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Finding Joy through Church Service

Brothers and sisters, Aloha. I am thrilled to be with you here in this devotional today, and I am excited to share my testimony of the gospel with you. Over the years, my testimony has grown through the many different gospel activities and practices I have participated in. One activity that has helped my testimony to grow has been service in the church, which is what I would like to focus on in this devotional today. I believe that we can find great joy and add strength to our testimonies through faithfully serving in church callings. 

Today, I would like to share with you some of the blessings that come through our service in the church. Specifically, our church service brings us joy, builds friendships, blesses us with knowledge, fills us with gratitude, and helps us understand revelation and inspiration.

Primary Chorister
To begin, I would like to tell you a story that demonstrates how our church service can bring joy. This story is about one of my most favorite callings that I have ever had—primary chorister. When I was in primary as a little boy, I loved singing time. I thought the singing thermometer was the best part of singing time. The singing thermometer was made out of paper and it measured how well the primary children were singing. As we sang, the primary chorister would move the thermometer up when we sang the primary songs with more energy and enthusiasm. Our goal was always to make the thermometer hit the top, which meant we were doing our best singing. When I was little, I always wanted to be the primary chorister and move the thermometer.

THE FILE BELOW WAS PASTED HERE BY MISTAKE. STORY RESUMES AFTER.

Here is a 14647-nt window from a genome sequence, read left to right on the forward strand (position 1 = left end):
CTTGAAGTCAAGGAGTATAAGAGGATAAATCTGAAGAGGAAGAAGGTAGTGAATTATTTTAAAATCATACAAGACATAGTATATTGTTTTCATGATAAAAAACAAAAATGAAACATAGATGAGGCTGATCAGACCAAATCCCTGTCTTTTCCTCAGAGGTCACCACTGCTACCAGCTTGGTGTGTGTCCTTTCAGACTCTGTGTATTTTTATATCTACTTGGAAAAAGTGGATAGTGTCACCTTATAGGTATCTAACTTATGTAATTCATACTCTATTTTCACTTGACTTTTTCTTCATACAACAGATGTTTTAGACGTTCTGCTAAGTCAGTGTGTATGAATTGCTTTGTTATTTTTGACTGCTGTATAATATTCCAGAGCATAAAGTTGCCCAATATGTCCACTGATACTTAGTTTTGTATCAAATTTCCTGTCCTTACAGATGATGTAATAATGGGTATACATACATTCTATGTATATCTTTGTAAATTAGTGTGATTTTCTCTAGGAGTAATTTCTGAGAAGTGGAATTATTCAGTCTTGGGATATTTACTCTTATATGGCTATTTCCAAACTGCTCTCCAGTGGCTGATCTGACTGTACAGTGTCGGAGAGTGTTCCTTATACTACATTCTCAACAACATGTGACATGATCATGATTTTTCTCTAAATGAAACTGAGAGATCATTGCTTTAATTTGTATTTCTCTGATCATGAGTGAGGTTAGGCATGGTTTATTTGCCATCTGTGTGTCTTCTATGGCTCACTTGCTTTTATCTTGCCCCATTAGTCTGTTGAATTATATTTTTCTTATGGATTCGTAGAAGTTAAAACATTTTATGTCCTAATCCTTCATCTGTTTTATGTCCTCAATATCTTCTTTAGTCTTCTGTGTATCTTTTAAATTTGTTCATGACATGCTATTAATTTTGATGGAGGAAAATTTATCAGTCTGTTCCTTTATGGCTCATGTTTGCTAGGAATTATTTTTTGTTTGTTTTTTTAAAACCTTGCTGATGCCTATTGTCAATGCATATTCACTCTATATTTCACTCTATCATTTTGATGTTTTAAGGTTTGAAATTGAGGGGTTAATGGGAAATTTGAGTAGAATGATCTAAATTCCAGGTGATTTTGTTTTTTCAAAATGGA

When I attended BYU in Provo, I had a music teacher, Brother Brough, who served as the primary chorister in his ward. Until that point in my life, all of the primary choristers had been sisters. I had not heard of a brother serving as a primary chorister, so this gave me hope that I could one day serve as the primary chorister.  

Brother Brough told stories about some of the fun activities he did to help the children sing their best. One thing he did was to wear an old necktie to church. When the children sang well, he would take out his scissors and cut off the bottom of his necktie. Of course, the children loved this and wanted to see him cut more off his necktie. So, the children sang better and better and Brother Brough’s necktie got shorter and shorter. Brother Brough’s stories only increased my desire to serve as the primary chorister.

Well, right after my family moved here to Hawaii six years ago, my dream came true and I was called to serve as the primary chorister in the Hauula 4th ward. I served for two wonderful years. During that time, we learned 18 new songs for two primary sacrament meeting presentations. We learned sign language for some of the songs. We sang the song “My Mother Dear” on Mother’s Day. And we sang “When Joseph Went to Bethlehem” at Christmas time.